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ANU Crawford School of Public Policy

Evidence based policy: a workshop for practitioners

One-day short course


When:

23rd June 2015
9.30am–4.30pm

Where:

ANU Crawford School of Public Policy

Speakers:

Wendy Jarvie
Trish Mercer

Cost:

A$1,100

This workshop at The Australian National University’s Crawford School of Public Policy, will introduce you to the concepts and practice of evidence based policy-making. The course will provide valuable insights and practical examples to lift your ability to use evidence.

Course overview

 

Experts are united in their view that using evidence is central to good policy development and implementation. Using evidence to inform policy, strategy and implementation is also a core capability of high performing public servants. However, in practice, evidence is just one of many inputs to policy and program implementation. Government political ideologies and policy ‘narratives’, as well as public opinion and personal styles of Ministers, shape the environment in which evidence is considered. Public servants have to be sensitive to these factors if they want to be effective, and seen to be effective, in using evidence.

The workshop will cover five main areas:

  1. How is policy made in Canberra?
  2. What the experts tell you: evidence is central to good policy
  3. What the experts don’t tell you: using evidence can be really difficult!
  4. What is truth?: finding and critiquing evidence
  5. Using evidence to best effect: practitioners’ tips

Using evidence also takes skill. A particular skill is being able to critique reports and research, to determine if the evidence is robust enough to be taken seriously in government decision-making.

This workshop will help develop participants’ skills in four key areas:

  1. Understanding what good policy is, and how it is developed
  2. Recognising the importance of the context or environment in shaping evidence-use in policy and program management
  3. Critiquing evidence, including consideration of the context and environment in which it was developed, the methodologies employed, and the organisation or person who produced it.
  4. Learning how to argue for a policy using evidence, and tips for extending your ability in this area.

The workshop uses case studies drawn from social policy under Labor and Liberal-National party governments, with group exercises drawing on actual public policy experiences.

Conducted by very experienced ex-SES policy practitioners, this course will provide valuable insights and practical examples to lift participants’ ability to use evidence to influence their Ministers and their Senior Executives.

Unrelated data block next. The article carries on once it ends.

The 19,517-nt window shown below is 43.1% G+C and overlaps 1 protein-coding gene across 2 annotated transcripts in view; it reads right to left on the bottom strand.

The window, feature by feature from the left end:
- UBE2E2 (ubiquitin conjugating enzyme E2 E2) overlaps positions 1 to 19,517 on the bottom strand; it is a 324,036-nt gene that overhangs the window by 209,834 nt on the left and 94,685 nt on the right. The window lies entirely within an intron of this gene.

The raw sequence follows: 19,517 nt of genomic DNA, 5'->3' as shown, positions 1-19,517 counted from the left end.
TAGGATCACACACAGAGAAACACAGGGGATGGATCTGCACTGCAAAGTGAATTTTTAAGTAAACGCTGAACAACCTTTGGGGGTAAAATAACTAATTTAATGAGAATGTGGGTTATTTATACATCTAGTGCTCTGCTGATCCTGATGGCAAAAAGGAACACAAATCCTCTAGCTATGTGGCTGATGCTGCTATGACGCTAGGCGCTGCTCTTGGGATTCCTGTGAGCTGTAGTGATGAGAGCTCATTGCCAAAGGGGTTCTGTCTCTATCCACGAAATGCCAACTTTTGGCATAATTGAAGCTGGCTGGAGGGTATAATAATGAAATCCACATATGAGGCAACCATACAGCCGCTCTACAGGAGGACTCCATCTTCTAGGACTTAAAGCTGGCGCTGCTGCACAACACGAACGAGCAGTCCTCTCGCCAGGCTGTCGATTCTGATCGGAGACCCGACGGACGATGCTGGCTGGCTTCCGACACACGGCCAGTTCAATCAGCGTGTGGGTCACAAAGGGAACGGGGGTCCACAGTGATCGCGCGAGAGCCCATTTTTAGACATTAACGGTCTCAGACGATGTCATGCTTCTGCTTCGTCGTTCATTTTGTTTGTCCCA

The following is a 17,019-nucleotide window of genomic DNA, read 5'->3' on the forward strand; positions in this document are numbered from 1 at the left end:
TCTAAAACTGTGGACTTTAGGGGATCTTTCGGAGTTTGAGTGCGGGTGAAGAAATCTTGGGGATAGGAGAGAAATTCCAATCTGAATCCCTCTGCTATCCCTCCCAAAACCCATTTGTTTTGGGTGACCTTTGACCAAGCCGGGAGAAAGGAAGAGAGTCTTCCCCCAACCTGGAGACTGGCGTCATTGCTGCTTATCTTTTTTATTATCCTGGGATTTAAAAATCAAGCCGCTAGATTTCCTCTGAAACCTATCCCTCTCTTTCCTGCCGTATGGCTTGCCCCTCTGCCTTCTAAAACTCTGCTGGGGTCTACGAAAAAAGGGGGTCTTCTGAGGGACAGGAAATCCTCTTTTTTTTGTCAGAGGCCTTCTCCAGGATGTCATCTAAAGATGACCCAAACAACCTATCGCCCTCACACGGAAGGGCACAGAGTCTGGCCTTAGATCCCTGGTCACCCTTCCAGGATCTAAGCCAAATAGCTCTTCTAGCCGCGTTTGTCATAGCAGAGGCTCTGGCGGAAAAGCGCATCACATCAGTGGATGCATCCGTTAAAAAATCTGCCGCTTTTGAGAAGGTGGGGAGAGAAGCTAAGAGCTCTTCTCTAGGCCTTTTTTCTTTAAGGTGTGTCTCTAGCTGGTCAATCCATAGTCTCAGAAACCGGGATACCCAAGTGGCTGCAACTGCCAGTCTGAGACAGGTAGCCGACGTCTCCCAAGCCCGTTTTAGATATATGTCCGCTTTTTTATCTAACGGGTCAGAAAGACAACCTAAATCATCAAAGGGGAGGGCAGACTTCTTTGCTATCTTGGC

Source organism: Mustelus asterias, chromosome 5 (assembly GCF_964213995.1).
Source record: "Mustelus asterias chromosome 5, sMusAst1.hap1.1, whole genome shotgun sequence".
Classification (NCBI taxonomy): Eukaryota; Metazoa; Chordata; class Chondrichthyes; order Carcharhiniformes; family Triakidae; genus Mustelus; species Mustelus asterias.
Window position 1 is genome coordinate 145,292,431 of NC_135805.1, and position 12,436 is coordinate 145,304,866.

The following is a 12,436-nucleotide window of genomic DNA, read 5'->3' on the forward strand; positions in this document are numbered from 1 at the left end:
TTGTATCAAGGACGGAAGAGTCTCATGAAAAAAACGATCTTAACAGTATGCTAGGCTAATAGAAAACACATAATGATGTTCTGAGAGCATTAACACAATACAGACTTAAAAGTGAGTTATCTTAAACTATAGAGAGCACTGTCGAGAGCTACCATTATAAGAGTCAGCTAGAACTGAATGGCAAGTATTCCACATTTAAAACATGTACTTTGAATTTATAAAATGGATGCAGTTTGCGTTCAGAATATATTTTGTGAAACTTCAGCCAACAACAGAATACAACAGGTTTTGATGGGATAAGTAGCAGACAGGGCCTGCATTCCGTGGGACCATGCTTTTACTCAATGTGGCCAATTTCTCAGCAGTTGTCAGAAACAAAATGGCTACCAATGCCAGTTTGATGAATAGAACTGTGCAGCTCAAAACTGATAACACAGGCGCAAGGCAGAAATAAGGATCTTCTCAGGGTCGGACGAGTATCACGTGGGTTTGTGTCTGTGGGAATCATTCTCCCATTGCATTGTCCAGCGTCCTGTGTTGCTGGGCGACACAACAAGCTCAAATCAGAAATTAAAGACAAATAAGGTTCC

Course convenor

 

Dr Trish Mercer

With over 20 years’ experience as an SES officer (1989-2010) in Commonwealth central and line public service departments, Trish Mercer is highly experienced in policy and program formulation. From 2003 to 2010, Trish worked in the Department of Education, Science and Training and its successor the Department of Education, Employment and Workplace Relations, undertaking senior roles in early childhood, schools and student income support and also running for three years the department’s research, analysis and evaluation area.

Trish also had hands-on service delivery experience from 1996 to 2003 as a member of the SES team responsible for establishing the Commonwealth’s joined up service delivery agency Centrelink. As Area Manager, she had direct responsibility for some 1,000 staff in offices across Central and North Queensland and gained extensive experience in delivering innovative services in rural and remote communities, including Indigenous communities.

Trish is now a Visiting Fellow in the Australian and New Zealand School of Government (ANZSOG) at ANU. Her research projects include early childhood, schools reforms and public policy innovation, and she is involved in running public policy workshops in Commonwealth departments.

Dr Wendy Jarvie

Dr Wendy Jarvie has enjoyed a diverse career, including as a government policy practitioner, university researcher and a development specialist. She spent 22 years working in the APS, including seven years (2001-2008) as a Deputy Secretary in the Department of Education, Science and Training and the Department of Education, Employment and Workplace Relations.

She also managed evaluations and strategy development at the World Bank in Washington between 1998 and 2001. Wendy has consulted widely for international agencies including the World Bank and the OECD on early childhood education, and for the IMF on employment services.

A Visiting Professor at the UNSW School of Business in Canberra, she is currently undertaking research in in early childhood and Indigenous policy, and the use of evidence in policy and program management. Since 2012 she has been a member of the Australian government’s Independent Evaluation Committee for Australian Aid.

Course date: 9.30am–4.30pm 23 June 2015
Venue: #132 Crawford Building, Lennox Crossing, ANU
Cost: A$1,100 GST incl; Group discounts applicable

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